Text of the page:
Most fireplaces use a conventional pilot assembly, consisting of a thermocouple and pilot burner. Turn the knob on your gas valve to "Pilot." Depress and hold down the knob as you hold a match or lighter to the pilot itself. After one minute, release the button, and the pilot should stay lit. The thermocouple is a safety device which prevents the gas valve from releasing natural gas into the fireplace in case of a problem.
Locate the pilot light assembly underneath your logs. It is usually located near the side where the gas line enters the fireplace and connects to the gas valve. If necessary, remove the logs to gain access to the pilot light assembly.
Trace a thin, copper tube from the gas valve to the pilot light assembly. The slender tip of the thermocouple extends up in the pilot light assembly next to the pilot light itself.
Turn and depress the knob on the gas valve as per your fireplace manufacturer's instructions to release gas to the pilot light assembly. You should hear the faint hiss of released gas at the pilot light.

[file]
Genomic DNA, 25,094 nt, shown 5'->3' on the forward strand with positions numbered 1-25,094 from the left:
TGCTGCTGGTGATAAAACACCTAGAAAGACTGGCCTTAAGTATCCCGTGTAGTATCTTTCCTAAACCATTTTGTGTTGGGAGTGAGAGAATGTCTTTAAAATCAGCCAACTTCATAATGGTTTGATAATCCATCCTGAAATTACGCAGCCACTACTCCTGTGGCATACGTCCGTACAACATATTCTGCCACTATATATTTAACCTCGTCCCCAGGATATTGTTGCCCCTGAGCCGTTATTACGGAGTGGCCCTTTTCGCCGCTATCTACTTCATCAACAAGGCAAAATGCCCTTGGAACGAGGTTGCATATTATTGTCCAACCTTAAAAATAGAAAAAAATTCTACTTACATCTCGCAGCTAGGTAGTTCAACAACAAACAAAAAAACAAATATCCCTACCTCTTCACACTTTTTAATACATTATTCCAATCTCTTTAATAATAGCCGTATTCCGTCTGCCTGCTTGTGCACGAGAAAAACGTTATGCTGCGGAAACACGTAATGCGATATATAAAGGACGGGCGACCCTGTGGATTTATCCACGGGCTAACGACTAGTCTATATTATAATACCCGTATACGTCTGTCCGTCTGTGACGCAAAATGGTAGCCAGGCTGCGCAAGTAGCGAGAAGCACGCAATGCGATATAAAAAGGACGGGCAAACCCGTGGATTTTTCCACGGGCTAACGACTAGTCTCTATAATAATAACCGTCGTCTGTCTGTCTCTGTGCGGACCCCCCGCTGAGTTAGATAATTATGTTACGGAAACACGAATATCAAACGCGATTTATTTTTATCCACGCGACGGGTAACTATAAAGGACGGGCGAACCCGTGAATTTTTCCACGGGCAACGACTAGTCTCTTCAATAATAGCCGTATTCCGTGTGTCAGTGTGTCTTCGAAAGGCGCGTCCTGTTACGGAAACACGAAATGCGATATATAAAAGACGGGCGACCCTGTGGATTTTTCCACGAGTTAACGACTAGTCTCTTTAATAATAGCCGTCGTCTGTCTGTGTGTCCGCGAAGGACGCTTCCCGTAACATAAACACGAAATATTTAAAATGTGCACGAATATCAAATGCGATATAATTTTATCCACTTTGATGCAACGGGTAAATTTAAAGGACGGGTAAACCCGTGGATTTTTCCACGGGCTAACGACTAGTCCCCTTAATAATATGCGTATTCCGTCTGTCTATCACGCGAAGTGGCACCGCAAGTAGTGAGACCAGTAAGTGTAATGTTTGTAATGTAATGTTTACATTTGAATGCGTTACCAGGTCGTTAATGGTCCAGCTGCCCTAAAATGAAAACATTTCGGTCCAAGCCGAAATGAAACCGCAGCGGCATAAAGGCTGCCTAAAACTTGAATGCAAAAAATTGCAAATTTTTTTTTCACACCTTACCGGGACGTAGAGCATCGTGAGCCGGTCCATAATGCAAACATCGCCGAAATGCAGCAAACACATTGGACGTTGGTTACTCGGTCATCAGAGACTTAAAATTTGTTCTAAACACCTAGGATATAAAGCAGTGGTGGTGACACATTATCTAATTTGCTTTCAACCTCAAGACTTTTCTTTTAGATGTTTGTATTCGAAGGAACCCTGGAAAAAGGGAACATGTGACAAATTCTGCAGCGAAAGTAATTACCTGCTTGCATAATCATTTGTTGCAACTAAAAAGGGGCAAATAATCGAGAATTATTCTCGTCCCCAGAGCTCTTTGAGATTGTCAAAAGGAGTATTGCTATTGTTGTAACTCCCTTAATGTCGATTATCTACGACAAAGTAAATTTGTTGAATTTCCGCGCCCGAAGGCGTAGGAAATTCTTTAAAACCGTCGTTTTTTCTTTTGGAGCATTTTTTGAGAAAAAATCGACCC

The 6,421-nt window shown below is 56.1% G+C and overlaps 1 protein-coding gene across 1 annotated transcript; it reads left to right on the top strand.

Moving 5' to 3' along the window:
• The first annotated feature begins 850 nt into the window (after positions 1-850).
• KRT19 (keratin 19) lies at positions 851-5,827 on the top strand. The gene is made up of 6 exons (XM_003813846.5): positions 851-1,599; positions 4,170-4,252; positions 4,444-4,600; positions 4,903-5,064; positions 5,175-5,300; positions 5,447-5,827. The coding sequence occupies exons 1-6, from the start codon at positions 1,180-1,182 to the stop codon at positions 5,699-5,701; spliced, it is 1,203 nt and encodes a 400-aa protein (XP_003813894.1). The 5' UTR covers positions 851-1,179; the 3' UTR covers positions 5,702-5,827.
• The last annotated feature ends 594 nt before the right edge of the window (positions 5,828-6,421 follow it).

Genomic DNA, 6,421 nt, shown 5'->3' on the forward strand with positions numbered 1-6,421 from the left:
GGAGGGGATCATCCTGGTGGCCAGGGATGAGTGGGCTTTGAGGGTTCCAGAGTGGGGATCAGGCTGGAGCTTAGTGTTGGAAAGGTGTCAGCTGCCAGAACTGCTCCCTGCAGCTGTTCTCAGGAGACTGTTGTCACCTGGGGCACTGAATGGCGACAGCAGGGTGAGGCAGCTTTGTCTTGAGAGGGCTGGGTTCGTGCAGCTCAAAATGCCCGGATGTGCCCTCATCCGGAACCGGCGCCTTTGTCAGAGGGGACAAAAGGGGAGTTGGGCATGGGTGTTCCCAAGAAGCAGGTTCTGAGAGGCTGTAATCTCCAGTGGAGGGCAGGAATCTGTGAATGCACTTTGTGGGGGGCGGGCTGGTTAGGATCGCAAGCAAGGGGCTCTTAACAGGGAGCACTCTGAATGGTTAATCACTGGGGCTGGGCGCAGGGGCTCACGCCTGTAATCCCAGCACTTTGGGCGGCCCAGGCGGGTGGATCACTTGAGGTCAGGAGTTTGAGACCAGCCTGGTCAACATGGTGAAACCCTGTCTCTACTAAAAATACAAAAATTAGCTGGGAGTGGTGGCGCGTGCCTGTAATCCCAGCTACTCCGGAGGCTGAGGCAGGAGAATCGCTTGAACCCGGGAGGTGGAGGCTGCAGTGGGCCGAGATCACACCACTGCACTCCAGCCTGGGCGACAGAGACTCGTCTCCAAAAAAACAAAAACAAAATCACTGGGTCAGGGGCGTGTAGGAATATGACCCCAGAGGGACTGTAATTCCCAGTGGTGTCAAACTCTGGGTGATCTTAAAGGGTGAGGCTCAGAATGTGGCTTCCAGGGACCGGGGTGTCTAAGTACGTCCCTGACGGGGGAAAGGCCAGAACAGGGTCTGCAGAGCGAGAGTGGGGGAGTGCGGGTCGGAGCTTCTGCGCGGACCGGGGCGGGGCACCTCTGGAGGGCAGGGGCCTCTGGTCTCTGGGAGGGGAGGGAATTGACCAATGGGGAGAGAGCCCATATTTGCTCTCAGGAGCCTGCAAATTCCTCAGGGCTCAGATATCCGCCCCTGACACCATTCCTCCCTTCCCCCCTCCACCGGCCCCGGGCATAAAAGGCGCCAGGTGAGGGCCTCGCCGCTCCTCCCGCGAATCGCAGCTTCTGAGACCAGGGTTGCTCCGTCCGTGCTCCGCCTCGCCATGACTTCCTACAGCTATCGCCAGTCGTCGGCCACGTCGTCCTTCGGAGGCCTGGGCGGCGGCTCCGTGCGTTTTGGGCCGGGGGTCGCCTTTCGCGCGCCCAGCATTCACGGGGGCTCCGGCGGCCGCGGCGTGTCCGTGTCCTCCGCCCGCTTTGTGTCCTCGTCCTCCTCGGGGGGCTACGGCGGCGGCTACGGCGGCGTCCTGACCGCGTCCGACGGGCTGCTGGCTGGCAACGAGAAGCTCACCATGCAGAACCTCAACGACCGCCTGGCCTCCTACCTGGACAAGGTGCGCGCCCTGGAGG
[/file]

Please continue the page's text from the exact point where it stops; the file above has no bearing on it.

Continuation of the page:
Light the pilot light with a match or lighter while holding the knob/button down. After the pilot light ignites, continue to hold the button down for one minute.
Watch the flame of the pilot light. The top third of the thermocouple should be surrounded by a blue flame from the pilot light. If the flame is weak or is mostly yellow, the pilot needs cleaning. If the flame is strong and blue and surrounds the thermocouple, but the pilot light still goes out after you release the button, then the thermocouple should be replaced.
Remove the two screws holding the pilot/thermocouple assembly in place. Disconnect the pilot gas line and thermocouple from the gas valve with a wrench, and remove the assembly from the fireplace.
The thermocouple will slide out of the pilot assembly. Clean the pilot light assembly with compressed air or by blowing on it. Replace the thermocouple if needed and reinstall the pilot light assembly.
Often a pilot light that won't stay lit needs only a good cleaning. The orifice in the pilot light assembly is a very small hole--less than a pinpoint--and can easily get plugged up. Keep the area around the gas valve and pilot assembly as clean as possible to avoid nuisance pilot light outages.
A pilot that won't stay lit indicates a potential problem with the gas flow to your fireplace. Do not force, over tighten, or otherwise modify the pilot assembly as natural gas may escape into your home. Read the instructions that came with your fireplace for additional safety information.